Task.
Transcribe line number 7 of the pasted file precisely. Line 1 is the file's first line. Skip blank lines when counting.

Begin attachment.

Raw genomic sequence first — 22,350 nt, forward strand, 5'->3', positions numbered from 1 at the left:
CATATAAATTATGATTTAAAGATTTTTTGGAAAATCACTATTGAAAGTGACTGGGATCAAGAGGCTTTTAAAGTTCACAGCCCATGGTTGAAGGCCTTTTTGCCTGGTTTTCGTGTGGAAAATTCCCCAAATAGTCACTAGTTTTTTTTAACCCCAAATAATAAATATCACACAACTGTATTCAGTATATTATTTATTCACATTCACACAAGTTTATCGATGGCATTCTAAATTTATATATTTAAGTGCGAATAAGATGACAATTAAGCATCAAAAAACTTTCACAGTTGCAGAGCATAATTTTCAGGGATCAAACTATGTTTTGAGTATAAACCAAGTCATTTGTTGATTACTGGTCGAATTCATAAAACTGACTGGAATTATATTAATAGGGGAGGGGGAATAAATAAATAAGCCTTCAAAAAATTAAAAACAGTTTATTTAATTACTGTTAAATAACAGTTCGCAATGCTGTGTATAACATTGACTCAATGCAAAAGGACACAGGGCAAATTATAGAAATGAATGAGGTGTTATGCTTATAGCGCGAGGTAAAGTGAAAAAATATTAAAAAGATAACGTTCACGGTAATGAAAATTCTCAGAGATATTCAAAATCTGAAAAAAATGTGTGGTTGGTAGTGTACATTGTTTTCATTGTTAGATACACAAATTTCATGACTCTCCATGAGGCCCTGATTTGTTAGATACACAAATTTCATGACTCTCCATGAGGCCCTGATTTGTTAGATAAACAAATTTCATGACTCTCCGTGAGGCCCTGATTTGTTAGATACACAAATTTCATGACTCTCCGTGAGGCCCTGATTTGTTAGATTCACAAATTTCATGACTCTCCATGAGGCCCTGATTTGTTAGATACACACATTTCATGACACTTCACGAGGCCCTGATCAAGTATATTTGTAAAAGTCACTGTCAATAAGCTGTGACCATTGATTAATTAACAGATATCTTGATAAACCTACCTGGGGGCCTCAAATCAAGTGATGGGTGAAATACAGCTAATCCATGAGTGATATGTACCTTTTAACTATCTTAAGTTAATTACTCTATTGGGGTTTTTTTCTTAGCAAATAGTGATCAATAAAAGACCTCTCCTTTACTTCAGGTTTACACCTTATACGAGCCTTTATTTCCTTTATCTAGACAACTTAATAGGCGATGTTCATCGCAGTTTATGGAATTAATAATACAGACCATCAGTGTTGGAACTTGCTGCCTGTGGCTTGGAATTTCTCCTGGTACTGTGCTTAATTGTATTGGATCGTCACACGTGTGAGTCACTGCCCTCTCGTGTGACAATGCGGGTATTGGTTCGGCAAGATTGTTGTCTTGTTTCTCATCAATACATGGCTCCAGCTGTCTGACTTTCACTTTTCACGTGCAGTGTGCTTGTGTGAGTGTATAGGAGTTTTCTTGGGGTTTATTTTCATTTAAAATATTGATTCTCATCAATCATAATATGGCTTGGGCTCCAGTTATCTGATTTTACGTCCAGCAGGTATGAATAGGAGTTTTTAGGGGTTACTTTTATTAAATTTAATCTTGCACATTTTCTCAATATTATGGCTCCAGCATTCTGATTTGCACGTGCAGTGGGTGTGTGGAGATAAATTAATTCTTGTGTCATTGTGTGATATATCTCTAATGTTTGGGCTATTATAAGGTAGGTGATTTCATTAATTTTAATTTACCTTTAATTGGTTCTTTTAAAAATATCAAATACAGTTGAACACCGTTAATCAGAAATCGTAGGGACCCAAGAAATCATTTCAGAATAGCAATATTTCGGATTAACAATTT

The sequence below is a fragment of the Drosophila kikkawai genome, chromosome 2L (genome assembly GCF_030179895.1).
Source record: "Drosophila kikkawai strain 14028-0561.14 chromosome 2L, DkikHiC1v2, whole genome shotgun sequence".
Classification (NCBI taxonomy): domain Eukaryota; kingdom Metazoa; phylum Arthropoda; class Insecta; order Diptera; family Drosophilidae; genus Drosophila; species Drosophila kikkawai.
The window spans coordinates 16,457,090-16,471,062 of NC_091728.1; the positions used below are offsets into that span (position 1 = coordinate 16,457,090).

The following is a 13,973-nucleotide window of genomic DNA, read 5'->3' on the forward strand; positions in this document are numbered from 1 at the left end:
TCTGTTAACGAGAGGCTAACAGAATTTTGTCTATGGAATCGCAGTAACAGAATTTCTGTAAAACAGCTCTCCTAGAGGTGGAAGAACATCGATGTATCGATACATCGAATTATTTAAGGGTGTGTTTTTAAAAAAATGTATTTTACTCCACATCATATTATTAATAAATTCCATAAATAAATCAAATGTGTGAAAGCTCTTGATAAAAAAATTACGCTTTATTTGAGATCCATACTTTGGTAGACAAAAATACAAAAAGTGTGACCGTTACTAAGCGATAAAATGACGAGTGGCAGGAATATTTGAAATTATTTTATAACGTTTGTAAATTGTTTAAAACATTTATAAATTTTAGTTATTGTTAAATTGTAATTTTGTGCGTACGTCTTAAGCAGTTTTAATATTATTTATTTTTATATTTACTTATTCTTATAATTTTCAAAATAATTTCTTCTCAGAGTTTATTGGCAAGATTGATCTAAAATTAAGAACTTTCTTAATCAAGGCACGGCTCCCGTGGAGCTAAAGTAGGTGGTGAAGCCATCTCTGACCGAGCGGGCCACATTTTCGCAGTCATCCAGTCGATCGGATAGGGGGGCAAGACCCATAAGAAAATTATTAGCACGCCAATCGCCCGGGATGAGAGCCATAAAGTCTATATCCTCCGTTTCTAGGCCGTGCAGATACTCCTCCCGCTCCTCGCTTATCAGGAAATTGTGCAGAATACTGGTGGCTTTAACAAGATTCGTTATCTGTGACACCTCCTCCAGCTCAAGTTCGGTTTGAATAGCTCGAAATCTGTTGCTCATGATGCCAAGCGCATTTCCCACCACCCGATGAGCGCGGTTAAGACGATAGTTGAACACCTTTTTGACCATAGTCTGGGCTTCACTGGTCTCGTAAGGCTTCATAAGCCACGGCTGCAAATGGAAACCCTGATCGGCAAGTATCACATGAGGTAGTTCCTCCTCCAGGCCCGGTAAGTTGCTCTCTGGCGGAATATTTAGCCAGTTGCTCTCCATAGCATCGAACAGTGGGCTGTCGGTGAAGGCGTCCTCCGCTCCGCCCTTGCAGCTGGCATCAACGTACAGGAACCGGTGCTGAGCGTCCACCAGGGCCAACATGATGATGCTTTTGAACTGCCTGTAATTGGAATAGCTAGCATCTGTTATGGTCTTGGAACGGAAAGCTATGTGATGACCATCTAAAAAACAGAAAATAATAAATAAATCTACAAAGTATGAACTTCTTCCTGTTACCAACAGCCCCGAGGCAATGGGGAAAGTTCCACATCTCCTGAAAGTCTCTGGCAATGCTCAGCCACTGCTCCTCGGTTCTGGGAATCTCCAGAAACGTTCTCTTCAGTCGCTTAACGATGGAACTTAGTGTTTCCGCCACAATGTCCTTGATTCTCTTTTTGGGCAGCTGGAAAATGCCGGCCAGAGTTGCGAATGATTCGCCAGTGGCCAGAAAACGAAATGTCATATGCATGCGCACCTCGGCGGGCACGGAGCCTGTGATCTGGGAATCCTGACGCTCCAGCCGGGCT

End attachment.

The following is a 13,973-nucleotide window of genomic DNA, read 5'->3' on the forward strand; positions in this document are numbered from 1 at the left end: